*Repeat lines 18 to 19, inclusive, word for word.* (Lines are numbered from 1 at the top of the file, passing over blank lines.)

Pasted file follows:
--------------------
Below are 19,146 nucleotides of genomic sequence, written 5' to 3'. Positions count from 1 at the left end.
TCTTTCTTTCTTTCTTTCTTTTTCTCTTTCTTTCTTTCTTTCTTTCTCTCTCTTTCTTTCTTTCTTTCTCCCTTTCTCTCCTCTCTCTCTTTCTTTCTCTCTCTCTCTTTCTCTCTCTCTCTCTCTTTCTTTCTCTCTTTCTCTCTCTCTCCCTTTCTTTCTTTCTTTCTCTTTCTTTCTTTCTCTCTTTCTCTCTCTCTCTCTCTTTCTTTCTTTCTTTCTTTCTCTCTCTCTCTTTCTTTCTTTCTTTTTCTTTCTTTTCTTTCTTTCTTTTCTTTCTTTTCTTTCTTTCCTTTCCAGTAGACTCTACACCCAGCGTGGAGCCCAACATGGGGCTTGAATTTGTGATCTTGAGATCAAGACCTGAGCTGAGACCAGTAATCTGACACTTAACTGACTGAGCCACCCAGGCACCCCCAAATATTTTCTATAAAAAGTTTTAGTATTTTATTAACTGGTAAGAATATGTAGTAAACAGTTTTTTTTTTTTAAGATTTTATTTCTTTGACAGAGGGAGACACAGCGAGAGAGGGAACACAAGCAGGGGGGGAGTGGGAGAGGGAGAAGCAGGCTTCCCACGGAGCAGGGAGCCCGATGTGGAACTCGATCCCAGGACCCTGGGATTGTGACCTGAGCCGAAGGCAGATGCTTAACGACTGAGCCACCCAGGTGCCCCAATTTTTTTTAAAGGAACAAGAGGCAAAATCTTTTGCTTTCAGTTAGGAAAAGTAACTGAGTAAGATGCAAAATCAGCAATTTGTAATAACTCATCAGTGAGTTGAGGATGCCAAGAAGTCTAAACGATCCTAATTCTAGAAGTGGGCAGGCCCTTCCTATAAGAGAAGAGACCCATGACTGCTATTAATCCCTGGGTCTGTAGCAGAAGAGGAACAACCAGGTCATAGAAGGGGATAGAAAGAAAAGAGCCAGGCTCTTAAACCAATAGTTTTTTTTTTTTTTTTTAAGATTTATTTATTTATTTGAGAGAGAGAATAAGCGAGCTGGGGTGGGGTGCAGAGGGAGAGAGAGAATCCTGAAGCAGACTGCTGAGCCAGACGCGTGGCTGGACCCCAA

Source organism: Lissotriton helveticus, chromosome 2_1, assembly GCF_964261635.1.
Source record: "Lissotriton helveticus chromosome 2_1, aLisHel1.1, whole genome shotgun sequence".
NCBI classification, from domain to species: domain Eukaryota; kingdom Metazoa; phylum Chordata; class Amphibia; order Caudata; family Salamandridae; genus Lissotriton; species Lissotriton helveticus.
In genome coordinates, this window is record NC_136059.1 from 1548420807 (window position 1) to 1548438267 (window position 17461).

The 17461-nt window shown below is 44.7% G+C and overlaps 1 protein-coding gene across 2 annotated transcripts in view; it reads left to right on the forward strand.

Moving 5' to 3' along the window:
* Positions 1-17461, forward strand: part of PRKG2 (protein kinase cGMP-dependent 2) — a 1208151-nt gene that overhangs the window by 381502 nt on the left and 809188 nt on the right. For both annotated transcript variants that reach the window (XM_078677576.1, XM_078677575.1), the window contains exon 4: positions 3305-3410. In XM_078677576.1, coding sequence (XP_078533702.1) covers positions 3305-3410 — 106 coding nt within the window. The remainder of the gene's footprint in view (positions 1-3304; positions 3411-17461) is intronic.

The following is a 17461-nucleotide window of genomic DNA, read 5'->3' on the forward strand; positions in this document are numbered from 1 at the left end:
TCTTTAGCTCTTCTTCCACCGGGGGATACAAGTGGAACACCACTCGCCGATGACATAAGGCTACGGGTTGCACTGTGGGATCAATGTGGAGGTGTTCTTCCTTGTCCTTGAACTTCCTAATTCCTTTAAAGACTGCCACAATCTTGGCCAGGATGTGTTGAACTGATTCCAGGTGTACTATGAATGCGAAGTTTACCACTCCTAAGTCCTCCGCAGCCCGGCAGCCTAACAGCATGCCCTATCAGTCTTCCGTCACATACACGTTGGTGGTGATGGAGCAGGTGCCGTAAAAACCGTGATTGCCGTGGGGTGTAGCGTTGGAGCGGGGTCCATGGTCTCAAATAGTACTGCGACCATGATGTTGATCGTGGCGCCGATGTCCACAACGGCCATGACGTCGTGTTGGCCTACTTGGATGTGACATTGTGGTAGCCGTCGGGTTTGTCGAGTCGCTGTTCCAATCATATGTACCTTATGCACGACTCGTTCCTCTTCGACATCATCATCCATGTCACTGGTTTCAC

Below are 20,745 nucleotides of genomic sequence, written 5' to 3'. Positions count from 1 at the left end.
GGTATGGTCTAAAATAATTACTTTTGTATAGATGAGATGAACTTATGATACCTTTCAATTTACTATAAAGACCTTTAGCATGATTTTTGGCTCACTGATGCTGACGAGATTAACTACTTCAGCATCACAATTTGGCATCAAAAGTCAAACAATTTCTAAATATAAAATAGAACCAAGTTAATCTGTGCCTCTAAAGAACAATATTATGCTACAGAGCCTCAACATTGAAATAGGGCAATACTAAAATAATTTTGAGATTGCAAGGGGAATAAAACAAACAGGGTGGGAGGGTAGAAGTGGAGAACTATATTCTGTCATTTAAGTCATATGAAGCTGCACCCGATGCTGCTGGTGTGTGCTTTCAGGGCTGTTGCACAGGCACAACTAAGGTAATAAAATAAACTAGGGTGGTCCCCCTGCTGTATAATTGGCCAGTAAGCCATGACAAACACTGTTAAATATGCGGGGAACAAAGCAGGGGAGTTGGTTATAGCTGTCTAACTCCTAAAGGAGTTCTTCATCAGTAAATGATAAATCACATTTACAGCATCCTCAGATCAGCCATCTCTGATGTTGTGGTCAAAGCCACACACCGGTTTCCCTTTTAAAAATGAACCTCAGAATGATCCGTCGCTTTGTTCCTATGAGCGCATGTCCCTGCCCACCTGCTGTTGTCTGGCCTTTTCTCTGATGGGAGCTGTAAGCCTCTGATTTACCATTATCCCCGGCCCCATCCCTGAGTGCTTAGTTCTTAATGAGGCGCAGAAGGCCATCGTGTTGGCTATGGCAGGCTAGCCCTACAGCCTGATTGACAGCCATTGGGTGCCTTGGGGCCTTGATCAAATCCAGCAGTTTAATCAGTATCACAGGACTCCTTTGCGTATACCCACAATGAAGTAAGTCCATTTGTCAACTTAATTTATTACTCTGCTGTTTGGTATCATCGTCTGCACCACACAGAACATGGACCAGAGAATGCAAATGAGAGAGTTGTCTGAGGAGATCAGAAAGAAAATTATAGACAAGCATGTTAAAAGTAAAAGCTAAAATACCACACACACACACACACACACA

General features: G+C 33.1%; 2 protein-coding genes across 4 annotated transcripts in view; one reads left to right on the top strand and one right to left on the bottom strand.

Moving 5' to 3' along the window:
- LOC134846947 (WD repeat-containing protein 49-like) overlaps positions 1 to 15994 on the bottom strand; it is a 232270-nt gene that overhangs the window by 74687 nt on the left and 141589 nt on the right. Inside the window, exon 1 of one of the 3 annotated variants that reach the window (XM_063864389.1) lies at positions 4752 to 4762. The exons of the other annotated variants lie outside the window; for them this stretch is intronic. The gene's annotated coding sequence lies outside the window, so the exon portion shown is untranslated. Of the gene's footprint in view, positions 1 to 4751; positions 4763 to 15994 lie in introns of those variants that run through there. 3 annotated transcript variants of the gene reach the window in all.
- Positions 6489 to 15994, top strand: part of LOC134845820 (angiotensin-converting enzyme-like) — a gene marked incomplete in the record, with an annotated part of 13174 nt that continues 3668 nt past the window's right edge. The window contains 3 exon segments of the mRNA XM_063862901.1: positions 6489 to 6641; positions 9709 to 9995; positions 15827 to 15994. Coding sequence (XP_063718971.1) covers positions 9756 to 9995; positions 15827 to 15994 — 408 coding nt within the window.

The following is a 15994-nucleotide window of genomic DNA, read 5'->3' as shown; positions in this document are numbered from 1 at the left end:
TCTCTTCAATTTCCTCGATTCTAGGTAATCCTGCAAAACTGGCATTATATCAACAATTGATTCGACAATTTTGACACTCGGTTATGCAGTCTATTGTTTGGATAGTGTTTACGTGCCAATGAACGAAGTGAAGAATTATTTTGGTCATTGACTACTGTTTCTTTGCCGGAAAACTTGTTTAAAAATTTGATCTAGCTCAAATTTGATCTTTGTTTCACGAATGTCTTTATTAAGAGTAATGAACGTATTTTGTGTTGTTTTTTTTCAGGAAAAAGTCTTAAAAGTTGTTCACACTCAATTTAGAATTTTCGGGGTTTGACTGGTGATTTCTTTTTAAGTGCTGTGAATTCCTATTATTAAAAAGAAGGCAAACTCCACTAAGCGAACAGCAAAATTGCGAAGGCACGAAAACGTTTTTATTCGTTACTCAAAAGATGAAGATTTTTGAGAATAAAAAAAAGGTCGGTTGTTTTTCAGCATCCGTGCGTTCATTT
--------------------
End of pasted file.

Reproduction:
The following is a 15994-nucleotide window of genomic DNA, read 5'->3' as shown; positions in this document are numbered from 1 at the left end:
TCTCTTCAATTTCCTCGATTCTAGGTAATCCTGCAAAACTGGCATTATATCAACAATTGATTCGACAATTTTGACACTCGGTTATGCAGTCTATTGTTTGGATAGTGTTTACGTGCCAATGAACGAAGTGAAGAATTATTTTGGTCATTGACTACTGTTTCTTTGCCGGAAAACTTGTTTAAAAATTTGATCTAGCTCAAATTTGATCTTTGTTTCACGAATGTCTTTATTAAGAGTAATGAACGTATTTTGTGTTGTTTTTTTTCAGGAAAAAGTCTTAAAAGTTGTTCACACTCAATTTAGAATTTTCGGGGTTTGACTGGTGATTTCTTTTTAAGTGCTGTGAATTCCTATTATTAAAAAGAAGGCAAACTCCACTAAGCGAACAGCAAAATTGCGAAGGCACGAAAACGTTTTTATTCGTTACTCAAAAGATGAAGATTTTTGAGAATAAAAAAAAGGTCGGTTGTTTTTCAGCATCCGTGCGTTCATTT